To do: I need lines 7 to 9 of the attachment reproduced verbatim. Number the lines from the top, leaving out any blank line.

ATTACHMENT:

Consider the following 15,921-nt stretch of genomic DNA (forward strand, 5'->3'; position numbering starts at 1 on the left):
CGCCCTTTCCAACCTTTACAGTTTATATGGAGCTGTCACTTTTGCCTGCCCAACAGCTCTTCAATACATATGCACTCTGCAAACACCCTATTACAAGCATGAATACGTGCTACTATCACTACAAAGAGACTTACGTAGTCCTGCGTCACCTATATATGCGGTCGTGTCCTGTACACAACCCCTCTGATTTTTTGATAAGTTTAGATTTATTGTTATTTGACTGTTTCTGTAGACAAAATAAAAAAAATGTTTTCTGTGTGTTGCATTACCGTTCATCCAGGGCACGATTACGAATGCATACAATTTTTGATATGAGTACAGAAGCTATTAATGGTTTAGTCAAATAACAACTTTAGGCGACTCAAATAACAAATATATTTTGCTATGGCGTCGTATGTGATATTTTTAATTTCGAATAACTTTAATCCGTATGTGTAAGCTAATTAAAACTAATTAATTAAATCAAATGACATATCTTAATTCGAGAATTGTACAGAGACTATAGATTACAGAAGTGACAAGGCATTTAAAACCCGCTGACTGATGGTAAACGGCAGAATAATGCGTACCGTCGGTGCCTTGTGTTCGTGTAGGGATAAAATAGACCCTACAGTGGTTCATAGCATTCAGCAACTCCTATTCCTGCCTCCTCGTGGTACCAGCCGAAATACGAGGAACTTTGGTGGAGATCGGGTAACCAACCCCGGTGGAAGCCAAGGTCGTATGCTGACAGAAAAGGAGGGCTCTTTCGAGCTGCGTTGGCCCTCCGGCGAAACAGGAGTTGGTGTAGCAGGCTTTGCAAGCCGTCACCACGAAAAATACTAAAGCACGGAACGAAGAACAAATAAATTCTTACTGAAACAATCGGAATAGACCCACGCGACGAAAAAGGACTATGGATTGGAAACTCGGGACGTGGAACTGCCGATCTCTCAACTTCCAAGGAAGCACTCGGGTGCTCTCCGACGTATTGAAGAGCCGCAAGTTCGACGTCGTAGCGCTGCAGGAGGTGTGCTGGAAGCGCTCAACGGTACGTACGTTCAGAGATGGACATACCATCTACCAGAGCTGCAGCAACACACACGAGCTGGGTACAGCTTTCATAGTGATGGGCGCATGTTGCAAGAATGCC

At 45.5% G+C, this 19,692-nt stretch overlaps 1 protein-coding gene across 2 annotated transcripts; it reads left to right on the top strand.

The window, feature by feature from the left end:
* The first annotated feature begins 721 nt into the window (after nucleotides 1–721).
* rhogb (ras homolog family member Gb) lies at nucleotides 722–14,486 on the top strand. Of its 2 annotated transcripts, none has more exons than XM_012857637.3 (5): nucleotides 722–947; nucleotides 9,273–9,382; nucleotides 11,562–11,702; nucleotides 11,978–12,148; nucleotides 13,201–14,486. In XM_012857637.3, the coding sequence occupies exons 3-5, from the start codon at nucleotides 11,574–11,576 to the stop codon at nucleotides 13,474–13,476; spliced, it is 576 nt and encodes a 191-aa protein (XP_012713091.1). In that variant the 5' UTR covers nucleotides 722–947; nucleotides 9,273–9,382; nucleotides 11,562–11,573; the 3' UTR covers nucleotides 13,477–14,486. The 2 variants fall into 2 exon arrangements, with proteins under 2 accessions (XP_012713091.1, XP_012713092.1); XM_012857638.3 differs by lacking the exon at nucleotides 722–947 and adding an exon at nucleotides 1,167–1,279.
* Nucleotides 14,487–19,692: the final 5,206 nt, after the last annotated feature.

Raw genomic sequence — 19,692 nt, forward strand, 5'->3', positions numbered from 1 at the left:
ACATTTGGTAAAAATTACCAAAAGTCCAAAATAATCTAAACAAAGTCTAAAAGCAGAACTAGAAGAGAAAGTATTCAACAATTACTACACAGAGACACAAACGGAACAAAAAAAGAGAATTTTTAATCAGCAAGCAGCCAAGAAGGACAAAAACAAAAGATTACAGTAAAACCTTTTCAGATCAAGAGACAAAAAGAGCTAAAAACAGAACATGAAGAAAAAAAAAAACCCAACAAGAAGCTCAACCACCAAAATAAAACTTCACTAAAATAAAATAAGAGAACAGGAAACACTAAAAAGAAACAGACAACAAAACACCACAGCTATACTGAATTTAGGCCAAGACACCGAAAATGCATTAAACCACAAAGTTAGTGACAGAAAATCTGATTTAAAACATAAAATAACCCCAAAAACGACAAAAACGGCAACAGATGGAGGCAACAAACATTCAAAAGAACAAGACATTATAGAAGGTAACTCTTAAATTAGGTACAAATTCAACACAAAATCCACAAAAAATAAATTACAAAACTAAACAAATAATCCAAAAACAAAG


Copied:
* Nucleotides 14,487–19,692: the final 5,206 nt, after the last annotated feature.

Raw genomic sequence — 19,692 nt, forward strand, 5'->3', positions numbered from 1 at the left:
ACATTTGGTAAAAATTACCAAAAGTCCAAAATAATCTAAACAAAGTCTAAAAGCAGAACTAGAAGAGAAAGTATTCAACAATTACTACACAGAGACACAAACGGAACAAAAAAAGAGAATTTTTAATCAGCAAGCAGCCAAGAAGGACAAAAACAAAAGATTACAGTAAAACCTTTTCAGATCAAGAGACAAAAAGAGCTAAAAACAGAACATGAAGAAAAAAAAAAACCCAACAAGAAGCTCAACCACCAAAATAAAACTTCACTAAAATAAAATAAGAGAACAGGAAACACTAAAAAGAAACAGACAACAAAACACCACAGCTATACTGAATTTAGGCCAAGACACCGAAAATGCATTAAACCACAAAGTTAGTGACAGAAAATCTGATTTAAAACATAAAATAACCCCAAAAACGACAAAAACGGCAACAGATGGAGGCAACAAACATTCAAAAGAACAAGACATTATAGAAGGTAACTCTTAAATTAGGTACAAATTCAACACAAAATCCACAAAAAATAAATTACAAAACTAAACAAATAATCCAAAAACAAAG